A plan to bridge the “digital divide” and expand Madison’s limited high-speed internet network to every resident and business in the city would take roughly more than $200 million in public and private investment, according to a study released by city leaders on Monday.
The plan, recommended in a report by CTC Technology and Energy, would build on the existing network of fiber-optic cable that extends throughout Madison and brings broadband internet access to schools, libraries, fire stations and other public buildings. The city chose CTC to analyze the feasibility of a citywide fiber network in late 2015.
In the report, CTC recommended the city pursue an approach in which the city would build and own the fiber network. Private businesses would then provide internet service and build lines connecting individual users to the network. Similar shared investment models are already underway in Westminster, Maryland, and Huntsville, Alabama.
“We are going to be a world-class city for everyone,” Mayor Paul Soglin said Monday. “We’re talking about every school, every neighborhood center, every household in Madison, Wisconsin.”
The “digital divide” — the disparity between people with access to modern information and communications technology and those without — has been a priority for city leaders in recent years.
In 2013, the city created the Digital Technology Committee to advise the mayor and City Council, a primary focus of which is addressing the digital divide.
Other proposed models for building and operating the network have varying degrees of private and public investment.
The report’s authors recommended the shared investment approach because of the fiber network “backbone” already in place throughout much of the city.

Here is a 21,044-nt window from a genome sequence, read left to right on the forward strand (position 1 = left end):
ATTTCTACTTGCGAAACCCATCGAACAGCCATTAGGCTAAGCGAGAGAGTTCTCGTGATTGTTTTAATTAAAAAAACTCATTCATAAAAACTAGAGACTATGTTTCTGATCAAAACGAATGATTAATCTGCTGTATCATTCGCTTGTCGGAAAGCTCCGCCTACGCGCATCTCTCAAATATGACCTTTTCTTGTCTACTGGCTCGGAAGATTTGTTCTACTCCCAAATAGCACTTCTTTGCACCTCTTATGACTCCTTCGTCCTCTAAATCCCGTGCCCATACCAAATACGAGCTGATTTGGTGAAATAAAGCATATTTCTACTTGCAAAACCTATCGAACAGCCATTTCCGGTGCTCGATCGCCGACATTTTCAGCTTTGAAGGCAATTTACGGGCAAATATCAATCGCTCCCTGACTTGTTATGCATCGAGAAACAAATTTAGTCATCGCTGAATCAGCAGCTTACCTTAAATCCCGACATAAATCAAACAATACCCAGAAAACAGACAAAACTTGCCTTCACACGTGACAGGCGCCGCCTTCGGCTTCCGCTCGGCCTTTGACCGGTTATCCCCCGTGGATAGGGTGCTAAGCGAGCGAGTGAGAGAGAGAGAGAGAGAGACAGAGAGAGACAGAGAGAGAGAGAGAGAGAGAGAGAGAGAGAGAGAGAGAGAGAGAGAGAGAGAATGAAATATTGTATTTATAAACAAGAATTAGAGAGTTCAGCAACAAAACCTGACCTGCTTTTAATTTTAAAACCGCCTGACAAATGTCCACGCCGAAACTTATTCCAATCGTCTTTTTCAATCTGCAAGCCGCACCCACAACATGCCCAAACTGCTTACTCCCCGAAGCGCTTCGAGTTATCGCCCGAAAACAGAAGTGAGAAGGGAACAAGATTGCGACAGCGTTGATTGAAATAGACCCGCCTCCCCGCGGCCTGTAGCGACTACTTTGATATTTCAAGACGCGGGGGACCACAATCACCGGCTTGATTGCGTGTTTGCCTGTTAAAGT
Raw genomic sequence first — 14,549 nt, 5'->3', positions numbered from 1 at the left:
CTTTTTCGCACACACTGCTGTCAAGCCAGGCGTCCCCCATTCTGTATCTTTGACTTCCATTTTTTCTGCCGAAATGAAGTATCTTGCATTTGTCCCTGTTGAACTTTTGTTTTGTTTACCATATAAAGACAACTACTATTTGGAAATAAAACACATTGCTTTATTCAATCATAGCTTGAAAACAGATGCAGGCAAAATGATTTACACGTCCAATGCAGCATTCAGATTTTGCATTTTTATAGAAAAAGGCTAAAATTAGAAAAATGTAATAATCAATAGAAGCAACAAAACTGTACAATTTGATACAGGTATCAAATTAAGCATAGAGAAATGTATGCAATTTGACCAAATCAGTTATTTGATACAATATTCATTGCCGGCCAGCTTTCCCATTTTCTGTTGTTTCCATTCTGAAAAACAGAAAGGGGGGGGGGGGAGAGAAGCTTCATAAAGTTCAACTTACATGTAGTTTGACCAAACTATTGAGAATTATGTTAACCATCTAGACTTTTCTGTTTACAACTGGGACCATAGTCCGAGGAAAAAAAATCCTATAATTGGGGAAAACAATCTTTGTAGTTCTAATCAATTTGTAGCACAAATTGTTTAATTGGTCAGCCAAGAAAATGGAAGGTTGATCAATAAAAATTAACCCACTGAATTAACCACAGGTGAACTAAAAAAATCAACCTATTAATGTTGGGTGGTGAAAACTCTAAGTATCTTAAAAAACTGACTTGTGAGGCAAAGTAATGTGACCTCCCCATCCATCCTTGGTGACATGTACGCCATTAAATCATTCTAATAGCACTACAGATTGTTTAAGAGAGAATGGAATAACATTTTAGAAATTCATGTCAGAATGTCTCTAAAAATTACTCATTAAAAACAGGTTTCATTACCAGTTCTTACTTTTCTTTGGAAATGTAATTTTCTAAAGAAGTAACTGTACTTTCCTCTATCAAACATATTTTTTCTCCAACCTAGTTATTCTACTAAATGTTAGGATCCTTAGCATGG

The project would extend fiber much deeper into neighborhoods than the current network.
“Such a model will enable the city to make use of its existing fiber assets, and retain some degree of control over equity and ubiquity issues,” the report said.
Since companies offering services through the fiber network will be under contract, city leaders can ensure those companies meet established quality standards, Soglin said.
The cost to build the network — short of the lines connecting individual users — would be about $150 million. How much of that funding would fall on the city depends on how much private companies would be willing to invest in the project and how much funding the city can get from the federal government, said Barry Orton, chairman of the Citywide Broadband Subcommittee and a professor emeritus at UW-Madison.
Private companies would build the connections from the network to individual homes and businesses, at a cost of another $50 million to $60 million, he said.
Soglin said covering the cost for the project would be a challenge, but said the move would foster competition among internet service providers and force them to improve their services.
“How could anybody lose under those circumstances? It would also be healthy for them and bring those companies to the 21st century as well,” Soglin said.
Wisconsin state law lists a number of conditions that must be met for a city to be able to provide internet service, including a feasibility study and public hearings.
“It will be a fight, politically and economically, with the companies that would rather have monopoly kind of control,” Orton said.
In 2014, the City Council approved a two-year pilot program to bring broadband Internet services to four low-income areas in Madison. The pilot was designed to help vulnerable groups of people who might not have previously had access to broadband service because there wasn’t service available in their neighborhoods or because they couldn’t afford it. The program offers internet service for about $10 per month through ResTech Services LLC.
The city’s Digital Technology Committee will discuss the CTC report at its meeting Thursday.
The City Council will host a public hearing about the recommended plan sometime in the coming months.